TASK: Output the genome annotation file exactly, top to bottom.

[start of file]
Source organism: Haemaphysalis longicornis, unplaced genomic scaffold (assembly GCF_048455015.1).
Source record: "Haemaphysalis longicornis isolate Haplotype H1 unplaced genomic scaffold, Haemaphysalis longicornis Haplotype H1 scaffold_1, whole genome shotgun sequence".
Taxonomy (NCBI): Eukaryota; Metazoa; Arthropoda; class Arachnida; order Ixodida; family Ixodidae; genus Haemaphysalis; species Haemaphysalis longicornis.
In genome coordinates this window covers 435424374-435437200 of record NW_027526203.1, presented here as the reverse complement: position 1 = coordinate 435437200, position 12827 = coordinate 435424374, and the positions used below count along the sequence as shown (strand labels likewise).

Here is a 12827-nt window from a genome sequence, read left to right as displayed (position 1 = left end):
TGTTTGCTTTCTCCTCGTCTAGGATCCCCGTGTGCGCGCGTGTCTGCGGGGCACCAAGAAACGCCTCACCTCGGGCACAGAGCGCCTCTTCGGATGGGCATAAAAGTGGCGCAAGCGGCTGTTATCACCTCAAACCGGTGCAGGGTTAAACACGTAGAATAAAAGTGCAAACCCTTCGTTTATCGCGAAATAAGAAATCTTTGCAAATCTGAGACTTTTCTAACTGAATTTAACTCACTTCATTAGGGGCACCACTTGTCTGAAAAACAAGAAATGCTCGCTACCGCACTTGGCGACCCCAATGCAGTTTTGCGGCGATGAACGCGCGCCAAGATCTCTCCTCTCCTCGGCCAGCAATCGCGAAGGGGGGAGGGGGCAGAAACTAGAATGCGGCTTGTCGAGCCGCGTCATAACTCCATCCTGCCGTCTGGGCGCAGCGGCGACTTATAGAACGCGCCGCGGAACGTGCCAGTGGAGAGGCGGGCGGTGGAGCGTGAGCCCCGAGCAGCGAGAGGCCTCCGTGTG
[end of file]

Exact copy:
Source organism: Haemaphysalis longicornis, unplaced genomic scaffold (assembly GCF_048455015.1).
Source record: "Haemaphysalis longicornis isolate Haplotype H1 unplaced genomic scaffold, Haemaphysalis longicornis Haplotype H1 scaffold_1, whole genome shotgun sequence".
Taxonomy (NCBI): Eukaryota; Metazoa; Arthropoda; class Arachnida; order Ixodida; family Ixodidae; genus Haemaphysalis; species Haemaphysalis longicornis.
In genome coordinates this window covers 435424374-435437200 of record NW_027526203.1, presented here as the reverse complement: position 1 = coordinate 435437200, position 12827 = coordinate 435424374, and the positions used below count along the sequence as shown (strand labels likewise).

Here is a 12827-nt window from a genome sequence, read left to right as displayed (position 1 = left end):
TGTTTGCTTTCTCCTCGTCTAGGATCCCCGTGTGCGCGCGTGTCTGCGGGGCACCAAGAAACGCCTCACCTCGGGCACAGAGCGCCTCTTCGGATGGGCATAAAAGTGGCGCAAGCGGCTGTTATCACCTCAAACCGGTGCAGGGTTAAACACGTAGAATAAAAGTGCAAACCCTTCGTTTATCGCGAAATAAGAAATCTTTGCAAATCTGAGACTTTTCTAACTGAATTTAACTCACTTCATTAGGGGCACCACTTGTCTGAAAAACAAGAAATGCTCGCTACCGCACTTGGCGACCCCAATGCAGTTTTGCGGCGATGAACGCGCGCCAAGATCTCTCCTCTCCTCGGCCAGCAATCGCGAAGGGGGGAGGGGGCAGAAACTAGAATGCGGCTTGTCGAGCCGCGTCATAACTCCATCCTGCCGTCTGGGCGCAGCGGCGACTTATAGAACGCGCCGCGGAACGTGCCAGTGGAGAGGCGGGCGGTGGAGCGTGAGCCCCGAGCAGCGAGAGGCCTCCGTGTG